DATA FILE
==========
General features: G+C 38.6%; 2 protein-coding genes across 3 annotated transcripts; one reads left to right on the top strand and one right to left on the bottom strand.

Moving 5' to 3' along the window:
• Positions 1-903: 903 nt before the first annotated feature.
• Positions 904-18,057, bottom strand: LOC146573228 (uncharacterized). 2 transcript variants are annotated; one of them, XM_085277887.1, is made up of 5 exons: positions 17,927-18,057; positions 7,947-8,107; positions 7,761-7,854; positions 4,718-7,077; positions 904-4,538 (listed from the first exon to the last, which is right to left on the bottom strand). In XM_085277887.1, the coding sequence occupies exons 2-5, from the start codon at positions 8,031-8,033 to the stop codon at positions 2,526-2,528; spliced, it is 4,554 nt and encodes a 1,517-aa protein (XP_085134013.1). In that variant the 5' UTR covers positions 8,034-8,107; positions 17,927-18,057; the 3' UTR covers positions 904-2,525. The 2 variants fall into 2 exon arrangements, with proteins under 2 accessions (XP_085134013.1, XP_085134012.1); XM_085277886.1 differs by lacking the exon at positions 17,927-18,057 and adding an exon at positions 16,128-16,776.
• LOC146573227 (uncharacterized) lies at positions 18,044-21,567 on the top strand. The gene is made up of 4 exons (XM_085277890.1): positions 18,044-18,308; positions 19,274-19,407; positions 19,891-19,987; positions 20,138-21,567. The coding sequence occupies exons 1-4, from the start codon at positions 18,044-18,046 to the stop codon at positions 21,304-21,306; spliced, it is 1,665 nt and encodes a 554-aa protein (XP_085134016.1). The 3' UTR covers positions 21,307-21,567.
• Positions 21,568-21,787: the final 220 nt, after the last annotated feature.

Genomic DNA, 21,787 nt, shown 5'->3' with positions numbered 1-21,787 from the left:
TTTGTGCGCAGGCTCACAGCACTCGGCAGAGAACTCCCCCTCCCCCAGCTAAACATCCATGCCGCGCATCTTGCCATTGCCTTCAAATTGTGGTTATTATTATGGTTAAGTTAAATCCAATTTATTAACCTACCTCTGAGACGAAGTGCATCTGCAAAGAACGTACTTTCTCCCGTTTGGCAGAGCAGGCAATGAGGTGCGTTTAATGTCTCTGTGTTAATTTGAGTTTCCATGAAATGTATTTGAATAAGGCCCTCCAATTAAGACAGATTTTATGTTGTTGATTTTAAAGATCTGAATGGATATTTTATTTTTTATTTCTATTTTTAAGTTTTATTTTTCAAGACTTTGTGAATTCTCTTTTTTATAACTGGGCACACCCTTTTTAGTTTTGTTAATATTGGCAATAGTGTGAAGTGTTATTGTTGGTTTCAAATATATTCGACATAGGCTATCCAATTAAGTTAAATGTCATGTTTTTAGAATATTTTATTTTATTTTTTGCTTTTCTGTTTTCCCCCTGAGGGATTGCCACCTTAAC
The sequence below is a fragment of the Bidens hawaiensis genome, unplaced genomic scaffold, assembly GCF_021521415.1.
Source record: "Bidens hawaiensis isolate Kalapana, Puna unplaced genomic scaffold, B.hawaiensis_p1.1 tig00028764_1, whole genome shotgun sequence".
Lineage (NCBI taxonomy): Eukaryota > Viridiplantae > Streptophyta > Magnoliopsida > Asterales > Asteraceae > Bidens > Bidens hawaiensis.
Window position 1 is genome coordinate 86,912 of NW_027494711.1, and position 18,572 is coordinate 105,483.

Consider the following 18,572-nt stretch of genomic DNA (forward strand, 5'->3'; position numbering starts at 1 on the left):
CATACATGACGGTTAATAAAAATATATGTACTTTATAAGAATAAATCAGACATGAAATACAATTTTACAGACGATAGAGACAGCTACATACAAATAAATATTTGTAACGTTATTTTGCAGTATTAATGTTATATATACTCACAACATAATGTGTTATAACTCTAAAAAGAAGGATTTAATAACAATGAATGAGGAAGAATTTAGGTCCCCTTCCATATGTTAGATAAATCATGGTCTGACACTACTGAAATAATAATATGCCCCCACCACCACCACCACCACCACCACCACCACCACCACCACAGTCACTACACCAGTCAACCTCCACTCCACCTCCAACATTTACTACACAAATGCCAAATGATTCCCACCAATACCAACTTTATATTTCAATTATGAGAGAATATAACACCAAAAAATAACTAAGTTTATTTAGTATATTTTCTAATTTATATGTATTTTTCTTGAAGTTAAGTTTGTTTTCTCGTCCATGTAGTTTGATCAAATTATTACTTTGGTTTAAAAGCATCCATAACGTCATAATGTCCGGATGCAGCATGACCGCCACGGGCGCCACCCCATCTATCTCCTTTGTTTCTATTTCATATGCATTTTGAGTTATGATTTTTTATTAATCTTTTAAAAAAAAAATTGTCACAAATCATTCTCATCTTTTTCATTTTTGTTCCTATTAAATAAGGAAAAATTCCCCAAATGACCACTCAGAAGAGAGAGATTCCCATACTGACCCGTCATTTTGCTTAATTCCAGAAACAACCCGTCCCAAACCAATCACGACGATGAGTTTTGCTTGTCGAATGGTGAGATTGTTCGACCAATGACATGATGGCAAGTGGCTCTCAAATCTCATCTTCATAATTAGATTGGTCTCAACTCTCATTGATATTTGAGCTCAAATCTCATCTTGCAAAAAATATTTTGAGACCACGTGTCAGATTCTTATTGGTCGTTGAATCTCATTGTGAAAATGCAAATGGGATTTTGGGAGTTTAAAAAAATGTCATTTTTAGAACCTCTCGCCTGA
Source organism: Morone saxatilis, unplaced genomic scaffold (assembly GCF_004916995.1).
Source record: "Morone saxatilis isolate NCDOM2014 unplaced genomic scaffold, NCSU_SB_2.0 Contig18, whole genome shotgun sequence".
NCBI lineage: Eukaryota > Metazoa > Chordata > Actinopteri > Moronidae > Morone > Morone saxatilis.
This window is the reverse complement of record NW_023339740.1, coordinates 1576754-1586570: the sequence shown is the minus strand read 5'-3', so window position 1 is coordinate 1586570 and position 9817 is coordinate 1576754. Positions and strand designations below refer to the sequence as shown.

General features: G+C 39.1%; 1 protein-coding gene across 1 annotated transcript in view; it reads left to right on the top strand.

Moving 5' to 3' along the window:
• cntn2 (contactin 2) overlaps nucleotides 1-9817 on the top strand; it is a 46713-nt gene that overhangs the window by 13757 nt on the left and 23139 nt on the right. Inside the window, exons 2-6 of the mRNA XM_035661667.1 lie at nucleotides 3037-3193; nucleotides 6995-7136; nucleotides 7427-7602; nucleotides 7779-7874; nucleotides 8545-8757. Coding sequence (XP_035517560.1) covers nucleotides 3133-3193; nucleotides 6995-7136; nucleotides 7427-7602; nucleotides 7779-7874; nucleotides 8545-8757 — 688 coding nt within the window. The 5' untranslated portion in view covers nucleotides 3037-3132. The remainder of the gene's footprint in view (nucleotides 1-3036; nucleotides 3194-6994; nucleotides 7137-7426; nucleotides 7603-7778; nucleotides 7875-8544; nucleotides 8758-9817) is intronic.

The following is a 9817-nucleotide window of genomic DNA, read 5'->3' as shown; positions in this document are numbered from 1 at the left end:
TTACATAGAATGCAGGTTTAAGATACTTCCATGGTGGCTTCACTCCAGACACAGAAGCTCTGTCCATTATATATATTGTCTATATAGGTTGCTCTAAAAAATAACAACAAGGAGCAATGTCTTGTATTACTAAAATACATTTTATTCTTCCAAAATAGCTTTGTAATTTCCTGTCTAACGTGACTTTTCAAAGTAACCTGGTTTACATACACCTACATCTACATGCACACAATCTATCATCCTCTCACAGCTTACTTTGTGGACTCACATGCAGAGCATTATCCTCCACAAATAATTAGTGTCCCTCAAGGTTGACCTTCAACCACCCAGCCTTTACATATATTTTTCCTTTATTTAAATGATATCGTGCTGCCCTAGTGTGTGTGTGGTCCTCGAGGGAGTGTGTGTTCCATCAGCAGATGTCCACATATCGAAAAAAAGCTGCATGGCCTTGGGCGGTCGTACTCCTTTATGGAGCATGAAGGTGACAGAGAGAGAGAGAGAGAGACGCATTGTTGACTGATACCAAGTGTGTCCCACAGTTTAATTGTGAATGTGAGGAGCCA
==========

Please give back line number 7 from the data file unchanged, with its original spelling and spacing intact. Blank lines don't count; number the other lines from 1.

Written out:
Genomic DNA, 21,787 nt, shown 5'->3' with positions numbered 1-21,787 from the left: